• I have asked the Asheville Area Chamber of Commerce to withdraw from the U.S. Chamber of Commerce following the national body’s huge participation in the recent elections. (It spent upward of $100 million, largely supporting Republican candidates.) If the Asheville Chamber does not withdraw, I will attempt to convince Council to withdraw all financial participation with the local Chamber on the grounds that it is diverting taxpayer money to partisan elections. (I would hold this position regardless of which party the national had supported.)

• Tree-topping ordinance—my liaison position with the Tree Commission has convinced me that Asheville must enact a tree-topping ban. Arborists have been outspoken in the need to protect our trees from a practice which deforms and kills shade trees.

• Bike skills park—I’ve been meeting with local cyclists, neighborhood reps and transit experts as well as consulting with White House staffers to create a mountain bike park adjacent to the recently opened Hillcrest pedestrian bridge, and under the Smoky Park Bridge. Seattle has built a wildly popular facility in a similar location.

• Increase availability of ESL classes for adults. Assimilation of immigrants has been a hot-button issue in America since Ben Franklin railed against the threat posed by Germans, yet immigrants have always been an irreplaceable source of labor, innovation and economic growth. Learning the language is the shortest route to inclusion for the benefit of all.

• Raise parking rates—Asheville parking is unreasonably cheap, particularly given the high number of commuters. I’d like to see garage rates doubled, while retaining “first hour free” and then give City residents a steep discount. That way, we’d help offset the tax burden placed on City taxpayers by the ban on differential water rates.

Other Activities

International Code Conference—I was one of Asheville’s delegates to the international building code summit on energy efficiency (held every three years). The international code is the model for state codes. The 2012 rules we adopted will increase building efficiency by 30 percent, generating energy savings for a century (buildings last a long time.) State codes lag behind, but are modeled on the international rules. This was a huge step forward that had been blocked by commercial interests at the 2007 meeting.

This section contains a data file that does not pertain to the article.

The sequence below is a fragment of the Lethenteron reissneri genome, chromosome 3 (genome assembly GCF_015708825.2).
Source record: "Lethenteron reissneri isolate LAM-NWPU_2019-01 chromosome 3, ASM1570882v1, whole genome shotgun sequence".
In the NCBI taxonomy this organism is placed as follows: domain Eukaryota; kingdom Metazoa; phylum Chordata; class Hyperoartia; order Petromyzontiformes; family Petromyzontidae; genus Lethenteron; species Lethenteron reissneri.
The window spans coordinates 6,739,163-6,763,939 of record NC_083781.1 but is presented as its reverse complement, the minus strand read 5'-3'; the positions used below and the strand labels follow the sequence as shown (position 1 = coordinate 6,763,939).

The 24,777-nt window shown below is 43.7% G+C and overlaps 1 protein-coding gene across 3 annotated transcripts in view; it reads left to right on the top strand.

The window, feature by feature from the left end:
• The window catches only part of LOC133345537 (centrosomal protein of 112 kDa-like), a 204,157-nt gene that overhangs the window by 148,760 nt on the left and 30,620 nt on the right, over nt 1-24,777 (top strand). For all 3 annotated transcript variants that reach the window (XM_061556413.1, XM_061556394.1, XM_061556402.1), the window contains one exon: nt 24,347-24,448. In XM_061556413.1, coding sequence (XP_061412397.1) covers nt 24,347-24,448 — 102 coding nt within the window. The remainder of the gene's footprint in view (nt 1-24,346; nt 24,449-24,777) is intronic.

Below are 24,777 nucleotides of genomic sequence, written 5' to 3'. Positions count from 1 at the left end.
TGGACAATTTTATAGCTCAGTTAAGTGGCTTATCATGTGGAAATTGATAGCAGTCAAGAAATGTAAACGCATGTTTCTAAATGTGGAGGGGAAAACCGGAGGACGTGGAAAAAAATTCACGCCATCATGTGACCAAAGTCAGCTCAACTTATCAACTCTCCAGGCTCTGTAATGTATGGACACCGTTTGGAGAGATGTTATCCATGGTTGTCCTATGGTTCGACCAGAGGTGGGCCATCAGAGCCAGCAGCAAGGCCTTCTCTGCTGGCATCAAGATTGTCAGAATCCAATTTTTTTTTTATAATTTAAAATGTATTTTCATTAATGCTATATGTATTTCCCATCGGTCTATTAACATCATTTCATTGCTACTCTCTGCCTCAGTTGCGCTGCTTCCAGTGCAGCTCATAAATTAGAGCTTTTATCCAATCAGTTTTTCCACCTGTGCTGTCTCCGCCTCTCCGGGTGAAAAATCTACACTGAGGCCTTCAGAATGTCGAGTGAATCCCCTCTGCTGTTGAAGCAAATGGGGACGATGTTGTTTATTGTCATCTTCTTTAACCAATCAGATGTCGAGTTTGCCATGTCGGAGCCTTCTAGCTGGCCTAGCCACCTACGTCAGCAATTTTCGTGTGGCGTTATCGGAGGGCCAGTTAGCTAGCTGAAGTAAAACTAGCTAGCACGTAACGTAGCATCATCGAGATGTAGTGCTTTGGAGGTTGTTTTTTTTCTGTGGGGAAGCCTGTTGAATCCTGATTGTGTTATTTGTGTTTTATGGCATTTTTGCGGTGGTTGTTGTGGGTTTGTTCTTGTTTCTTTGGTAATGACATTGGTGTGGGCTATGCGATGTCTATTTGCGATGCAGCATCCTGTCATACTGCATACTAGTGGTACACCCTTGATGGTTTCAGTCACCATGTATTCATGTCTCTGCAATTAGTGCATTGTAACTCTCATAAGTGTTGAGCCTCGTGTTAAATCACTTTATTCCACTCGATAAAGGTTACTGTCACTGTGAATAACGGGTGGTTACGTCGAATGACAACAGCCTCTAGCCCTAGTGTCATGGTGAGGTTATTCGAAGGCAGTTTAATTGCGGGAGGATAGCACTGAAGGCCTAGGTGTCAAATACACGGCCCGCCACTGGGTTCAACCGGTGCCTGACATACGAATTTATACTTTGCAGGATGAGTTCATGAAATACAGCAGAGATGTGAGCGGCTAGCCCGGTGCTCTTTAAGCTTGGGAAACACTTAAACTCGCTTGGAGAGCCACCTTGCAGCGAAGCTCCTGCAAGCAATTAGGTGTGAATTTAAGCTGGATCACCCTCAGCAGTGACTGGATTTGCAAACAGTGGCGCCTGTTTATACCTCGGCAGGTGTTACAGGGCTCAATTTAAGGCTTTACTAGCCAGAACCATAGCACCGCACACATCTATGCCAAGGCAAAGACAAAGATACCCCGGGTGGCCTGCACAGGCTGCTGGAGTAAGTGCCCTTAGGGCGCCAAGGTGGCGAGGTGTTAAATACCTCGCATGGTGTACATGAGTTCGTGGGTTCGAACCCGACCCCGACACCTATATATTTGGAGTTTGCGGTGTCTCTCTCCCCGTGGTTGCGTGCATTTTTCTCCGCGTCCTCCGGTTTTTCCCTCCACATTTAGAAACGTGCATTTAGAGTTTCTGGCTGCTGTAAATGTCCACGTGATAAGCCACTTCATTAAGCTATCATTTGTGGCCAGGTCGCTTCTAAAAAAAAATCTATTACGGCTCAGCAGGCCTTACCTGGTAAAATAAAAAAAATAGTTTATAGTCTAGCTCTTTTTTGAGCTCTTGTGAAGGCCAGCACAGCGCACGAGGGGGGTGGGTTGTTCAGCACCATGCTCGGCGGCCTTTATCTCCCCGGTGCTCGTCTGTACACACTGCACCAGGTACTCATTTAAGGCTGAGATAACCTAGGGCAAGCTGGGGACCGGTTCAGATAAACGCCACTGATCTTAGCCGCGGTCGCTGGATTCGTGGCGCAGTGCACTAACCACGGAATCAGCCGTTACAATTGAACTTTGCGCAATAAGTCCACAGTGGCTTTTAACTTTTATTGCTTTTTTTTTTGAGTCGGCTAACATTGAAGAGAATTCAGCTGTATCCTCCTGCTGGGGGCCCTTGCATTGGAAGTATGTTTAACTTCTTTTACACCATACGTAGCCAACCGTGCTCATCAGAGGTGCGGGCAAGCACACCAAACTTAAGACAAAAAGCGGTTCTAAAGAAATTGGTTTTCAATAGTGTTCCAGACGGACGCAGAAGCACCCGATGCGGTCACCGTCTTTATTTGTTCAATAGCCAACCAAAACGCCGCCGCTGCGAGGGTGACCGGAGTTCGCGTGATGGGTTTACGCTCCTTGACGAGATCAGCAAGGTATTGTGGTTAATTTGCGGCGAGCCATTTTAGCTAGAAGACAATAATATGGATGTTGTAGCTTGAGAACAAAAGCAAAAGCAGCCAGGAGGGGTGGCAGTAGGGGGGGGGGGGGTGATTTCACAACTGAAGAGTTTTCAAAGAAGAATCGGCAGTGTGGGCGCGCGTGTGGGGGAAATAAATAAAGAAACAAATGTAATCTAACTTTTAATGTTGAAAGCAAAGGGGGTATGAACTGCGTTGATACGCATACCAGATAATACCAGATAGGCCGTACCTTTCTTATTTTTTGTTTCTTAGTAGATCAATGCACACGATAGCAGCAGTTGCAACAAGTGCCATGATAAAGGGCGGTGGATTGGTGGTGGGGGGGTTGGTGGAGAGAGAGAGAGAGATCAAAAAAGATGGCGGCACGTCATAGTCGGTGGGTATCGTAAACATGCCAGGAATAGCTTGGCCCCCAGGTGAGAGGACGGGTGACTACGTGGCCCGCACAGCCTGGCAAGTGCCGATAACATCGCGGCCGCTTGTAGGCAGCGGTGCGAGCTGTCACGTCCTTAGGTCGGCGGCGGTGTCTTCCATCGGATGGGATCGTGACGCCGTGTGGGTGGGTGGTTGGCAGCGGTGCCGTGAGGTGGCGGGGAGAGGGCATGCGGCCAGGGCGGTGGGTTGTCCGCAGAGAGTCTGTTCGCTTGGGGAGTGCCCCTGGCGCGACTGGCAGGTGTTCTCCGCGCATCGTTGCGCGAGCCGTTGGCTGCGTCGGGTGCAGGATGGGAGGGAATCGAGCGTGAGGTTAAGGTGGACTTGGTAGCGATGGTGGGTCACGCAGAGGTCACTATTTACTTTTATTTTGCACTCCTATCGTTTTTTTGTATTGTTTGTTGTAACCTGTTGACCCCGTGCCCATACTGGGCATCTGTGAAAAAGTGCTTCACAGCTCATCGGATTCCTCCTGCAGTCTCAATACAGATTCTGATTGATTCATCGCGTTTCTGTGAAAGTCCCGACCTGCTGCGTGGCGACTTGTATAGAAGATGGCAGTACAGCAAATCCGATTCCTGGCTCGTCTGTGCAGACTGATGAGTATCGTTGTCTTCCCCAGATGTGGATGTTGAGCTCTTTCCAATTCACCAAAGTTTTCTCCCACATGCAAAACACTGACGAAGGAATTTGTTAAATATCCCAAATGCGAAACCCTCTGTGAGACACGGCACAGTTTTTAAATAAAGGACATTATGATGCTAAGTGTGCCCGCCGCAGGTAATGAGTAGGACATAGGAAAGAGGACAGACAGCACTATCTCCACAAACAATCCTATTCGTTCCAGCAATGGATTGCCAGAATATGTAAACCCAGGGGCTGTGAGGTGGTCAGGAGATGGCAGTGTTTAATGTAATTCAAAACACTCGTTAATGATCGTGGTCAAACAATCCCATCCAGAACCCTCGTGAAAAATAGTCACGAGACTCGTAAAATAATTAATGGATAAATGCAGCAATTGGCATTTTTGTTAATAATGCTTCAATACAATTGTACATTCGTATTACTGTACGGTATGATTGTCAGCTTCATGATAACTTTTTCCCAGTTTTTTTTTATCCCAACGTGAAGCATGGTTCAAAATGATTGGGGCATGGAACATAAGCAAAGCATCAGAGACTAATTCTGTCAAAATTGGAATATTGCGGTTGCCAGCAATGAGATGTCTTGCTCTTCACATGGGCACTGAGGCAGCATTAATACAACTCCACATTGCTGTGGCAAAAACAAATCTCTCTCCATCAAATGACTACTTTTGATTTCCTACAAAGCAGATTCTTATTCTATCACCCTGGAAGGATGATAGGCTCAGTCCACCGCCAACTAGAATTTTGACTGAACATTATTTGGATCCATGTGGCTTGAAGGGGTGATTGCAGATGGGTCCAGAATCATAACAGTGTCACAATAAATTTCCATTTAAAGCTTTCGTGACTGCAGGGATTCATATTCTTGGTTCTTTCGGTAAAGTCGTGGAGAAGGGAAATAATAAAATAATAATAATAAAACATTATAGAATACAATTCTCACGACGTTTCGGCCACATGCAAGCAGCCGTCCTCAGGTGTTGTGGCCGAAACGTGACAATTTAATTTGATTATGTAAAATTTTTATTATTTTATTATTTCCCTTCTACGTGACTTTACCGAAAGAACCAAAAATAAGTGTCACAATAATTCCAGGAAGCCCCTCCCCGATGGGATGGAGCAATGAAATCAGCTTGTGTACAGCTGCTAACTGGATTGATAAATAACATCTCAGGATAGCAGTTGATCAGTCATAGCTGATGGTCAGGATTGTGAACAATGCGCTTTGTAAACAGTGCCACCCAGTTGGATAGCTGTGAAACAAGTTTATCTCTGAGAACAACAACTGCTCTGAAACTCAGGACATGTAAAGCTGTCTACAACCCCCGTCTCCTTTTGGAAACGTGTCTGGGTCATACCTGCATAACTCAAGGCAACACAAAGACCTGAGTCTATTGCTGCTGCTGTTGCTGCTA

• National League of Cities Congress—I was Asheville’s representative at the annual NLC Congress of Cities, a venue for education, seminars and exchange of ideas about best practices. I came home with numerous ideas and solutions that I have already begun to explore. (The English language courses and a path to federal funding for our Mountain Bike Skills Park are just two of many.)

The annexation debate

Reading the Rolling Stone interview with Barack Obama, I was struck by his observation that the only problems that land on his desk are the difficult ones. The easy stuff, he noted, is all solved before it reaches him.

While City Council is a long way from the White House, and while we do routinely address many easy issues (usually in the Consent Agenda), the important decisions we make are the ones that haven’t been resolved by statute or Staff work, and they can be very difficult.

Annexation is one of those tough choices. On the face of it, involuntary annexation seems blatantly unfair—all else being equal, people ought to be able to vote on whether or not their property becomes part of a city. Unfortunately, the question of equal treatment under the law is a tangled web.